The new leader of Norfolk County Council has insisted that an incinerator is not on his agenda as he settles into his new post.
Cliff Jordan was a strong supporter of the ill-fated bid to build a burner at Saddlebow, on the edge of Lynn, which was finally dropped two years ago.
He even went as far as to accuse Conservative MPs of “treachery” after they successfully lobbied for a key government grant to be axed.
But, following his election as the authority’s new leader on Monday, Mr Jordan indicated he was not keen to open such an old and deep political wound.
He initially said he could only guarantee the issue would remain off the agenda until next year’s elections.
But he later added: “There’s no way I want to bring an incinerator back. Why would you want to upset people? There’s no point.
“There’s enough incineration going on round the boundaries of Norfolk that we can ship it there and, if the predictions are right that recycling is increasing, there’s going to be less rubbish.”
Under the previous Labour-led administration, the county council had bound itself to a non-incineration stance as it pursued more sustainable waste management solutions.
But the authority also signed a four-year deal to process waste in reception centres at Costessey, Rackheath and Wisbech before shipping it to incinerators in Holland and Germany.
Although officials insisted that the measure was temporary until more sustainable solutions are secured, some critics say work towards them has been too slow.
And Michael de Whalley, the founder of King’s Lynn Without Incineration (KLWIN) which led the fight against the plant, admitted he was more concerned about an incinerator being proposed under Mr Jordan’s leadership than under that of his predecessor, George Nobbs.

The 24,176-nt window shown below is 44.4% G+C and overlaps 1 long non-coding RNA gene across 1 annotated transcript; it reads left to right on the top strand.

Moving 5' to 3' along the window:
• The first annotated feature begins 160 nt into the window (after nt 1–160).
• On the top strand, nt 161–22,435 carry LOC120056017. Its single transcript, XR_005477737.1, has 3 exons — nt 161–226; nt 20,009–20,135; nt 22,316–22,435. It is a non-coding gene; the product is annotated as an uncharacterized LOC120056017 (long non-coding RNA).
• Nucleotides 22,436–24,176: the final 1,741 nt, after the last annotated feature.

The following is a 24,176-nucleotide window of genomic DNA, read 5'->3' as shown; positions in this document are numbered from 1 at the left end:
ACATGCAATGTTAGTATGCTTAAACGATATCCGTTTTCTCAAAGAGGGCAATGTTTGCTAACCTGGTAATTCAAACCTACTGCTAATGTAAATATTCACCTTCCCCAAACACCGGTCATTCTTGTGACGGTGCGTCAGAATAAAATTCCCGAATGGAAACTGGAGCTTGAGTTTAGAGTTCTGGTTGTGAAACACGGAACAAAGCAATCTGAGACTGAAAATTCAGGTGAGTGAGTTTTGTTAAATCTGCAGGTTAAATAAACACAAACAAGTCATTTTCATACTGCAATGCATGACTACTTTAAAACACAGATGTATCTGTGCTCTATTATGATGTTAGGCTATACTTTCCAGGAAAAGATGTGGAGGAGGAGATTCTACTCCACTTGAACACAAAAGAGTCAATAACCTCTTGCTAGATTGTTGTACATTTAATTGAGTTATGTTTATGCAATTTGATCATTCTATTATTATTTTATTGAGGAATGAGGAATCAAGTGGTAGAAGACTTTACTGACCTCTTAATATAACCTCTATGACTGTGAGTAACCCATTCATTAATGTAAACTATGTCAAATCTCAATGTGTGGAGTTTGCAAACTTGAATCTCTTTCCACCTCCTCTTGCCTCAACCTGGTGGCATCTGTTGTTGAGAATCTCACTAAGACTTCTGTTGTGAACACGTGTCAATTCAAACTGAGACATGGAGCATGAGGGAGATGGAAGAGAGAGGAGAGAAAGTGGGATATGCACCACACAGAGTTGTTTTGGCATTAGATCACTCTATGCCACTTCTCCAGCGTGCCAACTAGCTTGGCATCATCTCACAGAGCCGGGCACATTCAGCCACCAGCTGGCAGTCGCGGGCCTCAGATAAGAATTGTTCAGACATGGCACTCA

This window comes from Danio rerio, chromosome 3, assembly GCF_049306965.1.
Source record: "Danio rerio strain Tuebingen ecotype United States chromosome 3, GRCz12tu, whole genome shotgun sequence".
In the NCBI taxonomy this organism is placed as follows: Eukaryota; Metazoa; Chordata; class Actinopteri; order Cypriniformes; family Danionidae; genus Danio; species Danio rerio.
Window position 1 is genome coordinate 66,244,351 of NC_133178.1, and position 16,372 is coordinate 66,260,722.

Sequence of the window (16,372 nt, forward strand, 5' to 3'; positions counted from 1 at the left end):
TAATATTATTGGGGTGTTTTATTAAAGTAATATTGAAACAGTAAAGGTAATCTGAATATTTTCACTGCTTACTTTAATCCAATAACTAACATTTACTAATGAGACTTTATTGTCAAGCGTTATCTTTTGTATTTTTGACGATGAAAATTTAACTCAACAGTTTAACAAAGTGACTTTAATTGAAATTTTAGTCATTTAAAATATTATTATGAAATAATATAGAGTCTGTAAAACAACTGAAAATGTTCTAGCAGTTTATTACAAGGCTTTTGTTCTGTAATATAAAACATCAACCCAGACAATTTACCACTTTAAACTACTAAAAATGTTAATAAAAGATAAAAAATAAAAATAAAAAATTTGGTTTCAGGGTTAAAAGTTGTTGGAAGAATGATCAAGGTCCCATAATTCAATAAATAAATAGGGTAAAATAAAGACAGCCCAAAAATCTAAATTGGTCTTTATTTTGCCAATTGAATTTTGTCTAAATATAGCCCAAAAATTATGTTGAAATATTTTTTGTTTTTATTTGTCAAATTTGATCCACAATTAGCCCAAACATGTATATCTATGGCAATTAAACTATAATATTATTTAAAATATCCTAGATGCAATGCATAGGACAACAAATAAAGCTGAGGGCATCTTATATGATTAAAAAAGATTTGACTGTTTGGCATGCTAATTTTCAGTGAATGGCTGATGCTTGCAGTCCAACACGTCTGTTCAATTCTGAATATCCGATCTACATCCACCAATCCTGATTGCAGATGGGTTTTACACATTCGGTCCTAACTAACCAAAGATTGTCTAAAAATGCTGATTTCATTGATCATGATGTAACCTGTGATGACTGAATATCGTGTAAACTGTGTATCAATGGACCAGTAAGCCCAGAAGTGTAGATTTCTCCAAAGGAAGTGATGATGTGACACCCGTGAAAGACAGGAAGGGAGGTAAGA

But he added: “I think the chances are unlikely for a whole range of reasons, not least that it’s cheaper to ship it out of the country.
“They’re (incinerator operators) desperate to meet their tonnages and they’re doing it by importing waste.”
Mr de Whalley’s Green Party colleagues on the county council have also faced criticism after announcing their intention to withdraw support from the previous leader, George Nobbs, ahead of the meeting where Mr Jordan was elected.
Some social media comments claimed the move was an act of revenge after the party suffered losses to Labour in last week’s Norwich City Council elections.
But Andrew Boswell, the party’s environment, development and transport spokesman, dismissed the accusation, insisting they had fundamental concerns about Mr Nobbs’ leadership on a number of issues.
His support for the Norwich northern distributor road has been highlighted as one key area of division.
But Mr Boswell said their position had hardened as a result of the budget passed by the county council in February, which he described as an “austerity budget” that was deemed acceptable by all parties except the Greens.
He added: “We had no reason to support either leader, which is what we did.”